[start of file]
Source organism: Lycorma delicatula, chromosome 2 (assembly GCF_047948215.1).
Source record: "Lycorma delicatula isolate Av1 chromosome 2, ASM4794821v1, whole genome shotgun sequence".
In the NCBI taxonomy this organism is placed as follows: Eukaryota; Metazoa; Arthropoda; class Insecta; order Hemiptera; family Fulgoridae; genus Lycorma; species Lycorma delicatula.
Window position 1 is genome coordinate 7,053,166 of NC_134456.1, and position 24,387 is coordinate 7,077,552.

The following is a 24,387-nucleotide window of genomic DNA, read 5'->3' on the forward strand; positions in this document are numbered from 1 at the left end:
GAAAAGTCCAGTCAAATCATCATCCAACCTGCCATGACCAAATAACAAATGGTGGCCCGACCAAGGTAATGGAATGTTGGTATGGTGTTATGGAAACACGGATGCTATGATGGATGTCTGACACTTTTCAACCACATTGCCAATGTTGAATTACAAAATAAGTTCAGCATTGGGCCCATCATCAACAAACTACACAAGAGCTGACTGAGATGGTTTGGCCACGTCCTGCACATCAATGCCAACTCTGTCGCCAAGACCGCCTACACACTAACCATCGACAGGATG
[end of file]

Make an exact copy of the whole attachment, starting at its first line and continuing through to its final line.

Source organism: Lycorma delicatula, chromosome 2 (assembly GCF_047948215.1).
Source record: "Lycorma delicatula isolate Av1 chromosome 2, ASM4794821v1, whole genome shotgun sequence".
In the NCBI taxonomy this organism is placed as follows: Eukaryota; Metazoa; Arthropoda; class Insecta; order Hemiptera; family Fulgoridae; genus Lycorma; species Lycorma delicatula.
Window position 1 is genome coordinate 7,053,166 of NC_134456.1, and position 24,387 is coordinate 7,077,552.

The following is a 24,387-nucleotide window of genomic DNA, read 5'->3' on the forward strand; positions in this document are numbered from 1 at the left end:
GAAAAGTCCAGTCAAATCATCATCCAACCTGCCATGACCAAATAACAAATGGTGGCCCGACCAAGGTAATGGAATGTTGGTATGGTGTTATGGAAACACGGATGCTATGATGGATGTCTGACACTTTTCAACCACATTGCCAATGTTGAATTACAAAATAAGTTCAGCATTGGGCCCATCATCAACAAACTACACAAGAGCTGACTGAGATGGTTTGGCCACGTCCTGCACATCAATGCCAACTCTGTCGCCAAGACCGCCTACACACTAACCATCGACAGGATG